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* MSCI Asia ex-Japan tumbles, led by sharp falls in China
* Nikkei bucks trend as sole Asian gainer, hits 53-month highs
* Dollar index near 6-month highs after solid U.S. data
* Cross-yen, dollar-yen
* European shares likely drop
By Chikako Mogi
TOKYO, March 4 (Reuters) - A sell-off in Chinese equities dragged Asian shares down sharply on Monday, as worries about Beijing tightening its grip on the property sector compounded weak sentiment already dampened by a patchy global growth outlook.
European markets are seen falling, with financial spreadbetters predicting London's FTSE 100, Paris's CAC-40 and Frankfurt's DAX would open down as much as 0.4 percent. A 0.5 percent fall in U.S. stock futures pointed to a weak Wall Street start.
The MSCI's broadest index of Asia-Pacific shares outside Japan tumbled 1.7 percent to a nine-week low.
Shanghai stocks were the worst performer with a 2.9 percent slide and Hong Kong stocks slumped 1.5 percent.
The CSI300 of the top Shanghai and Shenzhen A-share listings was down 3.8 percent, set for its worst daily showing since January 2011.
"We are in a high risk zone now. I wouldn't advise clients to add risk in the near term, since property is a huge sector. This will have a ripple effect on other sectors in the economy," said Hong Hao, chief equity strategist at Bank of Communication International Securities.
Chinese shares were hit after Beijing on Friday said it could increase required down payments and loan rates for buyers of second homes in cities where prices are rising too quickly, the central government's latest move to contain housing costs which came ahead of the country's annual parliamentary meetings.
Data also showed growth in China's increasingly important services sector expanded at its slowest pace in five months in February, reinforcing the view that the recovery in the world's second-largest economy remains modest. China's factory growth also cooled to multi-month lows in February.
"The PMI data were worse than expected and the latest move on the property sector deepens uncertainty about how funds would flow within the Chinese economy," said Chiyuki Shiraiwa, economist at SMBC Nikko Securities in Tokyo.
"I believe the economy remains on a recovery trend and bank loans were strong in January. But we have yet to see new projects take place and the effect of the latest regulation needs to be monitored," she said.
Cross-yen and the dollar-yen were taking their cues from the sell-off in Chinese equities, lifting the yen broadly.
Resources-reliant Australian shares also shed 1.5 percent after the index hit a 4-1/2-year high last Thursday. The market has since pulled back on fresh concerns over sluggish growth in China and budget spending cuts in the United States.
Japan's Nikkei stock average bucked the trend to be the sole gainer in the region, rising 0.4 percent and scaling a fresh 53-month high, supported by exporters after data showed surprisingly strong U.S. manufacturing and consumer sentiment.
South Korea's manufacturing activity expanded in February at the strongest rate in nine months as new export orders rose by the sharpest pace since the second half of 2011, a private survey showed on Monday.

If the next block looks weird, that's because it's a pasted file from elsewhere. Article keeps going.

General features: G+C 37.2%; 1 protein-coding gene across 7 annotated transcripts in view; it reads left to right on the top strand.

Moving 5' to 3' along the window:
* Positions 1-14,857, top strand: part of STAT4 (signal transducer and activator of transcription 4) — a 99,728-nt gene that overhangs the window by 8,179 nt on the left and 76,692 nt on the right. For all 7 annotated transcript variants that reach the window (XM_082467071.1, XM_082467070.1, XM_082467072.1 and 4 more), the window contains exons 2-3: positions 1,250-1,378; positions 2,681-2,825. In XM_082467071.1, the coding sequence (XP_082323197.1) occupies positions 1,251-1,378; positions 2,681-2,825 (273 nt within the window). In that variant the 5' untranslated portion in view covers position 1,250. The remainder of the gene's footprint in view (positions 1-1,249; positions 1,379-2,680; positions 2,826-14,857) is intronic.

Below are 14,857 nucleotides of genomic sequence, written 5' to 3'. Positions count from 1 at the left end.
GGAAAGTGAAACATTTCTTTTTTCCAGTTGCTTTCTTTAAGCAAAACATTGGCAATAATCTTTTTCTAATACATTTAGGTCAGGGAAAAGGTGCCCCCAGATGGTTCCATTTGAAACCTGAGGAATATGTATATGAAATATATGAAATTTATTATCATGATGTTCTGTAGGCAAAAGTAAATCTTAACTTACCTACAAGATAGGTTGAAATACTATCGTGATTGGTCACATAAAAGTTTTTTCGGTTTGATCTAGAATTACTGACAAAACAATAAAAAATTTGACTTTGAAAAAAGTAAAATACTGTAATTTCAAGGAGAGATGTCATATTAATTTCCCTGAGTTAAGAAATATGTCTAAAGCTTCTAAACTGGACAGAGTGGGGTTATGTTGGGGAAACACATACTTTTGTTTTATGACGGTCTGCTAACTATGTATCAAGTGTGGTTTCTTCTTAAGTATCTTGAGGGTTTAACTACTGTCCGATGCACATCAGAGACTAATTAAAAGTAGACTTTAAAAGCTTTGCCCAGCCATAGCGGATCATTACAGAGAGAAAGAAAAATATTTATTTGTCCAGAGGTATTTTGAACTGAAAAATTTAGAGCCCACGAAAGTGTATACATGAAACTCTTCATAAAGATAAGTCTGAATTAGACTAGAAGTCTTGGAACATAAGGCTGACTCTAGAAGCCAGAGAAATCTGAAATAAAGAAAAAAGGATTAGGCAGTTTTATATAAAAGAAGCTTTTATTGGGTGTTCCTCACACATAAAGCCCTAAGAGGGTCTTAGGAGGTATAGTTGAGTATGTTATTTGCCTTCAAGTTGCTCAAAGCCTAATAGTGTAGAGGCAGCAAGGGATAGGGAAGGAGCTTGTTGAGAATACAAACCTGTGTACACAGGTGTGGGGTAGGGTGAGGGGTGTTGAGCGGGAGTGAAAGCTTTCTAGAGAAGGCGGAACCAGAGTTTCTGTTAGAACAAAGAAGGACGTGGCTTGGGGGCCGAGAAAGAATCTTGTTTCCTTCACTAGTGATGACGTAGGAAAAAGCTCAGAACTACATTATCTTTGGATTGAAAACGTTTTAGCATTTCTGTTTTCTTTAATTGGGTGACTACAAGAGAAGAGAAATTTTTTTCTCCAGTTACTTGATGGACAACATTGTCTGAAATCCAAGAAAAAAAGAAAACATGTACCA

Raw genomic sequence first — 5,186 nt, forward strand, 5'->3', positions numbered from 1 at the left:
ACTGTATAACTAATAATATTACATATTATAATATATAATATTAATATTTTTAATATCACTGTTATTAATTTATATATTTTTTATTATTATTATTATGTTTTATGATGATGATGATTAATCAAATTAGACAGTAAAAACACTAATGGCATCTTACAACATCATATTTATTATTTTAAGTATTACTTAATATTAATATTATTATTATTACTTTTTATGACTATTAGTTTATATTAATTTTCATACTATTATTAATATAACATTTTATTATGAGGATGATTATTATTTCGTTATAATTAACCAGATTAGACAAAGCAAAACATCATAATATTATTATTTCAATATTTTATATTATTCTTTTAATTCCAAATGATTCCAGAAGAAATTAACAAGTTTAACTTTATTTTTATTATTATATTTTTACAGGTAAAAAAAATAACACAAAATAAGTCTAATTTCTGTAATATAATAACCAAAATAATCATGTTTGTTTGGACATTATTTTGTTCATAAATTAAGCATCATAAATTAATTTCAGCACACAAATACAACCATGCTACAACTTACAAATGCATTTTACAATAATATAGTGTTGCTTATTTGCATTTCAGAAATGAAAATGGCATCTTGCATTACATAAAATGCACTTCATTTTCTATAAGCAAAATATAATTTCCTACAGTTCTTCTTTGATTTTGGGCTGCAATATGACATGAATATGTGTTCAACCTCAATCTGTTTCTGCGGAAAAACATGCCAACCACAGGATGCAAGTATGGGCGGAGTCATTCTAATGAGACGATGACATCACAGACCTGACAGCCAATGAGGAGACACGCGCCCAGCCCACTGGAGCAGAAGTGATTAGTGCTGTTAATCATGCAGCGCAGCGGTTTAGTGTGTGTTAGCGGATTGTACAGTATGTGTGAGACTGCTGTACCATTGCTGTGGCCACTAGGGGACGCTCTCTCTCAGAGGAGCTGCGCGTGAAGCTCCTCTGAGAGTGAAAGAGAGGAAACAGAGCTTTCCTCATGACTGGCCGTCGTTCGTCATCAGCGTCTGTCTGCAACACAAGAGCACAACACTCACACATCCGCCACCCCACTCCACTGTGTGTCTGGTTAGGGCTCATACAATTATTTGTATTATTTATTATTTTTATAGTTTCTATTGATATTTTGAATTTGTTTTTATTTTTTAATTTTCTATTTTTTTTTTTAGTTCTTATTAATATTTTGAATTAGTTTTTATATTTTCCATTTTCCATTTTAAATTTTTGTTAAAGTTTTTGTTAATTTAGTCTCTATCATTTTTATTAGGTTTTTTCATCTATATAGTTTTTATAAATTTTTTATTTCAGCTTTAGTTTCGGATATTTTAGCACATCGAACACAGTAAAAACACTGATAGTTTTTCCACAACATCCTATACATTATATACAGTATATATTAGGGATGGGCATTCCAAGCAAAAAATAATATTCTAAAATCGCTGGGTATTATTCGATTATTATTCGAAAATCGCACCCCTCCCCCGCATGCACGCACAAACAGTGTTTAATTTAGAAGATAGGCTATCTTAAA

A private gauge of Australian inflation showed price pressures moderated in February, helped by falls in travel and clothing costs, indicating there was still scope for cuts in interest rates if needed to support the economy.
The dollar remained near Friday's six-month high against a basket of currencies.
It eased against the yen, down 0.2 percent to 93.38, as markets brushed aside comments from the government's nominee for next central bank governor, Haruhiko Kuroda, who said the BOJ must ease monetary policy further both by expanding the size of asset purchases and targeting a wider type of assets in order to achieve its 2 percent inflation target.
But Japanese government bonds cheered Kuroda's remarks, which reinforced market expectations for bolder BOJ policies in coming months. JGB futures hit a record above 145.26.
Despite the wide-ranging U.S. spending cuts that automatically kicked in on Friday, the U.S. currency was bolstered by the robust U.S. economic figures.
Underlying the dollar's strength, data on Friday showed currency speculators increased their bets in favour of the U.S. dollar in the latest week.
Evidence of Europe's problems, with Spain also at risk of needing a state bailout, came on Friday as data showed that Germany and Ireland were the only two euro zone members with factory output growth last month. Joblessness in the euro zone rose to an all-time high.
"The U.S. is not looking particularly good, but in comparison (to the euro zone) it's looking somewhat better," said Rob Ryan, strategist for RBS in Singapore.
The euro steadied around $1.3018, after slipping to a low of $1.2966 on Friday, its lowest in nearly 3 months.
Just hours after across-the-board spending cuts officially took effect, President Barack Obama pressed Congress on Saturday to work with him on a compromise to halt a fiscal crisis that threatens both the economy and his broader domestic policy agenda.
Concerns about the negative economic impact from the U.S. spending cuts weighed on U.S. crude, which fell 0.2 percent to $90.46 a barrel. Brent was down 0.1 percent at $110.32.
But robust U.S. economic data dented bullion's safe-haven appeal, capping gains in spot gold which inched up 0.2 percent to $1,577.54 an ounce.